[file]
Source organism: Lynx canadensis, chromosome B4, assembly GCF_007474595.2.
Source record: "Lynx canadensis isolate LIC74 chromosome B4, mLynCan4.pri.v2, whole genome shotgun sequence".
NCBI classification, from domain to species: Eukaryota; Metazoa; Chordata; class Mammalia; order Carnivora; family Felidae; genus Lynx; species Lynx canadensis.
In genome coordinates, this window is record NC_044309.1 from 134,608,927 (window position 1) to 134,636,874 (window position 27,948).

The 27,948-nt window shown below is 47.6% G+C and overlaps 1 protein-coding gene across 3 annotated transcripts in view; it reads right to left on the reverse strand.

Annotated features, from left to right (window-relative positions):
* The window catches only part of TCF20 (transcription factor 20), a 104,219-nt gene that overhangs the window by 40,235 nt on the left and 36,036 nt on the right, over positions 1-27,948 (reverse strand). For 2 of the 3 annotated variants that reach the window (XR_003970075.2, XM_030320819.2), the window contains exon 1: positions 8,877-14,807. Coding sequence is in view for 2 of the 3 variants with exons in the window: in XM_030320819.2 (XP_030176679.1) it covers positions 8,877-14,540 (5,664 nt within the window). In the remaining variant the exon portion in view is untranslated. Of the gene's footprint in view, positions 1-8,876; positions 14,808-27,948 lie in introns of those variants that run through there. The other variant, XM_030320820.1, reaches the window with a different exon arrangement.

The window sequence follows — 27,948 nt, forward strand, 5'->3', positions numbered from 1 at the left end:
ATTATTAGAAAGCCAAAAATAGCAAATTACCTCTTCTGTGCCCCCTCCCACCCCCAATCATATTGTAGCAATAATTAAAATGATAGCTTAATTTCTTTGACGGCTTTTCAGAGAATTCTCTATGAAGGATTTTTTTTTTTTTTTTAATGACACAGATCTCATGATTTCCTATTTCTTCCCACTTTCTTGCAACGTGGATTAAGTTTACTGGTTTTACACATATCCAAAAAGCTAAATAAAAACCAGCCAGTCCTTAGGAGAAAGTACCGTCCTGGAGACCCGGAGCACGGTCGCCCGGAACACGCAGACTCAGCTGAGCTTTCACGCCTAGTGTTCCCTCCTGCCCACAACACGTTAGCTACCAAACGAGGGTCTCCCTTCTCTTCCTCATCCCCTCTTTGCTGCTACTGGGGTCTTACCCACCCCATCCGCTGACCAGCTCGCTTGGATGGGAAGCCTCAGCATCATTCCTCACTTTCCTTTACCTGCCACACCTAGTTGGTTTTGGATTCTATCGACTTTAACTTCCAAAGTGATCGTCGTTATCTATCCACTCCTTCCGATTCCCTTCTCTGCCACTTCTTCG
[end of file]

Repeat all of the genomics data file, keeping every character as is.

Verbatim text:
Source organism: Lynx canadensis, chromosome B4, assembly GCF_007474595.2.
Source record: "Lynx canadensis isolate LIC74 chromosome B4, mLynCan4.pri.v2, whole genome shotgun sequence".
NCBI classification, from domain to species: Eukaryota; Metazoa; Chordata; class Mammalia; order Carnivora; family Felidae; genus Lynx; species Lynx canadensis.
In genome coordinates, this window is record NC_044309.1 from 134,608,927 (window position 1) to 134,636,874 (window position 27,948).

The 27,948-nt window shown below is 47.6% G+C and overlaps 1 protein-coding gene across 3 annotated transcripts in view; it reads right to left on the reverse strand.

Annotated features, from left to right (window-relative positions):
* The window catches only part of TCF20 (transcription factor 20), a 104,219-nt gene that overhangs the window by 40,235 nt on the left and 36,036 nt on the right, over positions 1-27,948 (reverse strand). For 2 of the 3 annotated variants that reach the window (XR_003970075.2, XM_030320819.2), the window contains exon 1: positions 8,877-14,807. Coding sequence is in view for 2 of the 3 variants with exons in the window: in XM_030320819.2 (XP_030176679.1) it covers positions 8,877-14,540 (5,664 nt within the window). In the remaining variant the exon portion in view is untranslated. Of the gene's footprint in view, positions 1-8,876; positions 14,808-27,948 lie in introns of those variants that run through there. The other variant, XM_030320820.1, reaches the window with a different exon arrangement.

The window sequence follows — 27,948 nt, forward strand, 5'->3', positions numbered from 1 at the left end:
ATTATTAGAAAGCCAAAAATAGCAAATTACCTCTTCTGTGCCCCCTCCCACCCCCAATCATATTGTAGCAATAATTAAAATGATAGCTTAATTTCTTTGACGGCTTTTCAGAGAATTCTCTATGAAGGATTTTTTTTTTTTTTTTAATGACACAGATCTCATGATTTCCTATTTCTTCCCACTTTCTTGCAACGTGGATTAAGTTTACTGGTTTTACACATATCCAAAAAGCTAAATAAAAACCAGCCAGTCCTTAGGAGAAAGTACCGTCCTGGAGACCCGGAGCACGGTCGCCCGGAACACGCAGACTCAGCTGAGCTTTCACGCCTAGTGTTCCCTCCTGCCCACAACACGTTAGCTACCAAACGAGGGTCTCCCTTCTCTTCCTCATCCCCTCTTTGCTGCTACTGGGGTCTTACCCACCCCATCCGCTGACCAGCTCGCTTGGATGGGAAGCCTCAGCATCATTCCTCACTTTCCTTTACCTGCCACACCTAGTTGGTTTTGGATTCTATCGACTTTAACTTCCAAAGTGATCGTCGTTATCTATCCACTCCTTCCGATTCCCTTCTCTGCCACTTCTTCG